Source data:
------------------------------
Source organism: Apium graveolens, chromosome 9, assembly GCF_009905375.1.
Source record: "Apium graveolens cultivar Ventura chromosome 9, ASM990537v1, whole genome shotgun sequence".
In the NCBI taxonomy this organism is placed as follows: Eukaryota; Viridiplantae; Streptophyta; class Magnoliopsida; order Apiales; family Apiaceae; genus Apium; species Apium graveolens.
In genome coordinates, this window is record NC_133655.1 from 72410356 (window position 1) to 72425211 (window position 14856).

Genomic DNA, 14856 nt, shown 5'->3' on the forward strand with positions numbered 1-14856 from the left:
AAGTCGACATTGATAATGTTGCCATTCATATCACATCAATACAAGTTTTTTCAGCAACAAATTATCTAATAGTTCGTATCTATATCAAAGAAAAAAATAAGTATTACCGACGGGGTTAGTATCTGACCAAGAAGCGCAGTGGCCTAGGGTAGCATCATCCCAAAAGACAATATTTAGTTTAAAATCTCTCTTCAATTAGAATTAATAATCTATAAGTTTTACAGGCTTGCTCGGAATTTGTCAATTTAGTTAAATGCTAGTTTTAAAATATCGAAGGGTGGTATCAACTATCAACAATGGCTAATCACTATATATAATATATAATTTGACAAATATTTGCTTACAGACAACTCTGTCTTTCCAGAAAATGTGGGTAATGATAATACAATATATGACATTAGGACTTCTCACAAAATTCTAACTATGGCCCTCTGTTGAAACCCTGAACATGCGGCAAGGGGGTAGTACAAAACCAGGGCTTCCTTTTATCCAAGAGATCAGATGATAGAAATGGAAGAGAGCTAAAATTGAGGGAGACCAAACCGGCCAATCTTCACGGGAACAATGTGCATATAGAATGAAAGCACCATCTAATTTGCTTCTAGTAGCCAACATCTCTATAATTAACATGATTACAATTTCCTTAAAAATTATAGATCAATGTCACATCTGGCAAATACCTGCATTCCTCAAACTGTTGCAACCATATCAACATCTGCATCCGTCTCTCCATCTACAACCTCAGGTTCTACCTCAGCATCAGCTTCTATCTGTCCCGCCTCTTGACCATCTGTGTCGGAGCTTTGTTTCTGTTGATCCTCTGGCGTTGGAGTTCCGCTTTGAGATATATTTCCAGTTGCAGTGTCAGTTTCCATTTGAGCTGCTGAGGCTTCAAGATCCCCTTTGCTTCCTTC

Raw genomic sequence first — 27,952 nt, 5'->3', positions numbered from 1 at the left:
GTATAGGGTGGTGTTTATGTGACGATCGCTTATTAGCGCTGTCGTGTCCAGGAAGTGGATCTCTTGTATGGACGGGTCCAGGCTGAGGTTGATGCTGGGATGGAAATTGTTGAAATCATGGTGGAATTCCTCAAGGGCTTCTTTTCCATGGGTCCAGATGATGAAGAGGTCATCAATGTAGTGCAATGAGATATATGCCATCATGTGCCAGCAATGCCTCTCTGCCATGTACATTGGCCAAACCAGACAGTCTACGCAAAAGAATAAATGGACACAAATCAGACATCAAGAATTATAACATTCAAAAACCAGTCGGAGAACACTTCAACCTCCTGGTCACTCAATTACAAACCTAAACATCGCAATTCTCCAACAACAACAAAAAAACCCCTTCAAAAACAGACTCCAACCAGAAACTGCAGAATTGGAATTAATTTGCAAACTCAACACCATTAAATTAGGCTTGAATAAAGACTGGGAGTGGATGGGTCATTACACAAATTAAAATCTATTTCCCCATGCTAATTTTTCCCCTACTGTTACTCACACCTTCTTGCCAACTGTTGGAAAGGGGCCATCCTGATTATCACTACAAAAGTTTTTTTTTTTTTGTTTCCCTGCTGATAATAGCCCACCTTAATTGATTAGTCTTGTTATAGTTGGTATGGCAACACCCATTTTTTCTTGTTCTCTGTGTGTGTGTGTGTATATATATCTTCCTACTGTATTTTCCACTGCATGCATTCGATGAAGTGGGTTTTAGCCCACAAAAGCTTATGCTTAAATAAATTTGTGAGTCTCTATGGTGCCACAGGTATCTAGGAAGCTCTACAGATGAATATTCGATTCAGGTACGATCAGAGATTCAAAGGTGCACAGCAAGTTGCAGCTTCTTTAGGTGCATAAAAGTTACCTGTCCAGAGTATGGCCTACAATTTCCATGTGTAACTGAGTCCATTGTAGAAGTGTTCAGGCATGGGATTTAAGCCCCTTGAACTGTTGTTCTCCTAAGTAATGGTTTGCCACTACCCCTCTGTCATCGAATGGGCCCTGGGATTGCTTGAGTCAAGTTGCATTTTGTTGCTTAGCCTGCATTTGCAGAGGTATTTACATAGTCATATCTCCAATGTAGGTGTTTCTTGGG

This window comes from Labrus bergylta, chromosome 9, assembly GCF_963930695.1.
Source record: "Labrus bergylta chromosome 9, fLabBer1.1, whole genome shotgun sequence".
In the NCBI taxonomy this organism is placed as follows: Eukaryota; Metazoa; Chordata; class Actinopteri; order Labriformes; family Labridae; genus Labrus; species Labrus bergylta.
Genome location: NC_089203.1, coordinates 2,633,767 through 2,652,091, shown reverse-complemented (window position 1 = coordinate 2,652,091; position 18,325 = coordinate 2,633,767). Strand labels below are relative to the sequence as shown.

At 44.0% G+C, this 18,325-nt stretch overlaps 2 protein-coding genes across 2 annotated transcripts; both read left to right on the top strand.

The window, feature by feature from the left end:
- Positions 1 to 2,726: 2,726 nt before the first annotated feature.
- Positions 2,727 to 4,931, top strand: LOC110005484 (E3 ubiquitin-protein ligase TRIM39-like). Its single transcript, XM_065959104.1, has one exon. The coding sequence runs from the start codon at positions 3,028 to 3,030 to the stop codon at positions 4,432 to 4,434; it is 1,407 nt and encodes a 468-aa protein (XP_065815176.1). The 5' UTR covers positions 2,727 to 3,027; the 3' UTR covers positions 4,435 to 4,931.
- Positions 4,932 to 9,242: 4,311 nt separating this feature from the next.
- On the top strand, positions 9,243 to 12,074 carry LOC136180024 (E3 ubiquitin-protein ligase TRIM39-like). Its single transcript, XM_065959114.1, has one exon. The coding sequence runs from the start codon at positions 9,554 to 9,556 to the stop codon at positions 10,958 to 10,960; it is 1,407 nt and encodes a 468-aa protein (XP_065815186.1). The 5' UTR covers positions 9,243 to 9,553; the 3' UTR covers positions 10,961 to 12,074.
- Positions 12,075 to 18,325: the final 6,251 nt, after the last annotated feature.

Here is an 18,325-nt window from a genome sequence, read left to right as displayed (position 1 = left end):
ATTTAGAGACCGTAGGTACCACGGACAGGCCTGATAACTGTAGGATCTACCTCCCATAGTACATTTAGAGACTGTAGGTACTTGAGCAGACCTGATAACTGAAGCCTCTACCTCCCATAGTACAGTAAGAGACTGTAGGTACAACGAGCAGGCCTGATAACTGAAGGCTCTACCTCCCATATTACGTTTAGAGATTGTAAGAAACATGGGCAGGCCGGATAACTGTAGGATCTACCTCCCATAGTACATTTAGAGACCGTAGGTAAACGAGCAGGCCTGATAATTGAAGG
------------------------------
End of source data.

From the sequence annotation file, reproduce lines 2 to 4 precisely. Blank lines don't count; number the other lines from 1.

Source record: "Apium graveolens cultivar Ventura chromosome 9, ASM990537v1, whole genome shotgun sequence".
In the NCBI taxonomy this organism is placed as follows: Eukaryota; Viridiplantae; Streptophyta; class Magnoliopsida; order Apiales; family Apiaceae; genus Apium; species Apium graveolens.
In genome coordinates, this window is record NC_133655.1 from 72410356 (window position 1) to 72425211 (window position 14856).